President Trump’s decision Thursday to appoint former U.N. Ambassador John Bolton as national security adviser brings a hawkish presence, combined with a bulldog spirit, to the White House.
Trump announced late Thursday that Bolton would replace H.R. McMaster in the post, and while the Bush-era hawk's staunch defense of the war in Iraq may conflict with Trump’s more skeptical approach, his stand on other issues -- along with his penchant for getting in the face of his opponents -- makes him a natural fit for the Trump White House.
"I think what you said is offensive and inappropriate -- you are a munchkin in the media,” Bolton said to a Sky News host in January who asked if Trump was a “slippery fish.”
While he served at the U.N., he was no fan of the place, saying in 1994 that if the headquarters in New York City lost 10 stories, “it wouldn’t make a bit of difference.”
So controversial was Bolton, who served under the Reagan and both Bush administrations and who is a former Fox News contributor, that he was unable to gain enough votes to be confirmed by the Senate as U.N. ambassador and was instead appointed by recess. He has also mulled presidential runs in 2012 and 2016.
But while Trump has been hesitant on the value of military action in far-away theaters, Bolton’s hawkishness and bullishness do align somewhat with Trump.
Particularly they both share a strong skepticism of the 2015 Iran nuclear deal, which Trump has repeatedly promised to tear up if it cannot be satisfactorily re-negotiated. Bolton has gone even further. In 2015, Bolton wrote an article for The New York Times, titled: “To Stop Iran’s Bomb, Bomb Iran.”
He also supports Trump’s aggressive stance on North Korea. He recently wrote an op-ed for The Wall Street Journal, called “The Legal Case for Striking North Korea First.”
“In 1837 Britain unleashed pre-emptive ‘fire and fury’ against a wooden steamboat,” he wrote. “It is perfectly legitimate for the United States to respond to the current “necessity” posed by North Korea’s nuclear weapons by striking first.”
It is not clear if he will support Trump’s move to meet with North Korean leader Kim Jong-un. He has also expressed significantly more skepticism about Russia and has called for a “strong response” from NATO to the poisoning of a former spy in the U.K.
But Axios reported that Bolton has a reputation not only for having hawkish tendencies, but also for getting things done.
“My problem with you, over the years, has been, you’re too competent,” then-Sen. Joe Biden told Bolton during his 2001 confirmation hearing for undersecretary of State for arms control and international security affairs.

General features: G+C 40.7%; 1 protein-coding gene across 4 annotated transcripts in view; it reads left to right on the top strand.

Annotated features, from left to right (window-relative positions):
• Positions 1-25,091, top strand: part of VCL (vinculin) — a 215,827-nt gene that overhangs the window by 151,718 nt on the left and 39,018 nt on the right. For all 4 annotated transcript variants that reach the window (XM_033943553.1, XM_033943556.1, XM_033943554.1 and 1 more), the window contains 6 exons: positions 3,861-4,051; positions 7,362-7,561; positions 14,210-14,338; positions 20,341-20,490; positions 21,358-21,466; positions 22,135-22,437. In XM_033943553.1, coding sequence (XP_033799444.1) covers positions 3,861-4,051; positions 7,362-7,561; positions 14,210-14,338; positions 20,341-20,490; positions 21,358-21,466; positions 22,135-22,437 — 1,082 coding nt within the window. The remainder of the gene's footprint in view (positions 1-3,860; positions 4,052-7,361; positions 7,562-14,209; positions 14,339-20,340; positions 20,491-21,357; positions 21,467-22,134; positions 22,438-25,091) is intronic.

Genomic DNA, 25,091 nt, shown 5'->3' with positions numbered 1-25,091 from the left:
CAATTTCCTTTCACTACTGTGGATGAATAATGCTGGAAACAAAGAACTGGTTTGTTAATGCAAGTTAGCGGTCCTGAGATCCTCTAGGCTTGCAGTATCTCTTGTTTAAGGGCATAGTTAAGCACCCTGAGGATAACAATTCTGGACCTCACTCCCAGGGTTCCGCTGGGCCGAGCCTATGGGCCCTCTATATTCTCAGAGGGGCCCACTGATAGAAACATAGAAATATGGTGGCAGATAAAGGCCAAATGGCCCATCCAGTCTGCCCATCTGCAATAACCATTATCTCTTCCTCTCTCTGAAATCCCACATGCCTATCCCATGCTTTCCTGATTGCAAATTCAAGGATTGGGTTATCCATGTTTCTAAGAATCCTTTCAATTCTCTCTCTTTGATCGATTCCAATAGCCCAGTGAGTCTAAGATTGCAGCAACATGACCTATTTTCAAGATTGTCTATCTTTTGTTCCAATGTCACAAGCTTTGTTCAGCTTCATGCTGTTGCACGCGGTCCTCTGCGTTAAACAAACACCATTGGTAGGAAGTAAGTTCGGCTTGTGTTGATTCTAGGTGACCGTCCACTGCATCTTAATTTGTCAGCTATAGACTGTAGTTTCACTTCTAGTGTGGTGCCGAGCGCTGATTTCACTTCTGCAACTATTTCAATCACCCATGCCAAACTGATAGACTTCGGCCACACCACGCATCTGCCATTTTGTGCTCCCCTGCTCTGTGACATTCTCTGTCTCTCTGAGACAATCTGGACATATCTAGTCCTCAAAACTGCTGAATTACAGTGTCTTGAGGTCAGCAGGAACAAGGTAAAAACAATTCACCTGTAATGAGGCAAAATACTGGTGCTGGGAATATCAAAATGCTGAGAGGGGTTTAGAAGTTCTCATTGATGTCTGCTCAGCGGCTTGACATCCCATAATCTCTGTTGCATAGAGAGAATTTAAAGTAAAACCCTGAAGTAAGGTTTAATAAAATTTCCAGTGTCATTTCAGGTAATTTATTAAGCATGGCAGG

Bolton said as much himself in an interview on Fox News’ "The Story" Thursday night.
“I’ve been in a lots of bureaucracies, and I’ve seen the way that bureaucracies that don’t like decisions, sit on them,” he said. “So I know my way around the corridors in Washington and I think that role will also be important.”
Sen. Chuck Schumer, D-NY, said in a statement Thursday night that he hoped Bolton would “temper” his military-first instincts.
“Mr. Bolton’s tendency to try to solve every geopolitical problem with the American military first is a troubling one,” Schumer said. “I hope he will temper his instinct to commit the men and women of our armed forces to conflicts around the globe, when we need to be focused on building the middle class here at home.”
Sen. Chris Coons, D-Del., a member of the Senate Foreign Relations Committee, said he was “deeply concerned” by Bolton's positions and he hoped Bolton would “moderate his positions and work closely with our military, diplomatic, intelligence, and development professionals before rushing into armed conflict.”
But Republican hawks welcomed the appointment.
“He believes in a strong military, going after terrorists, taking the gloves off,” Sen. Lindsey Graham, R-S.C. said on "Fox and Friends."
“He is a diplomat. But he understands that if you're going to deal with thugs like in Iran, you have to be taken seriously.
Bolton is likely to encourage Trump’s more bullish tendencies when it comes to foreign policy, and some lawmakers are expecting a significant pivot in terms of foreign policy remarks from the White House.
“The era of leading-from-behind is over,” Graham said. “John Bolton is a leading-from-the-front kinda guy.”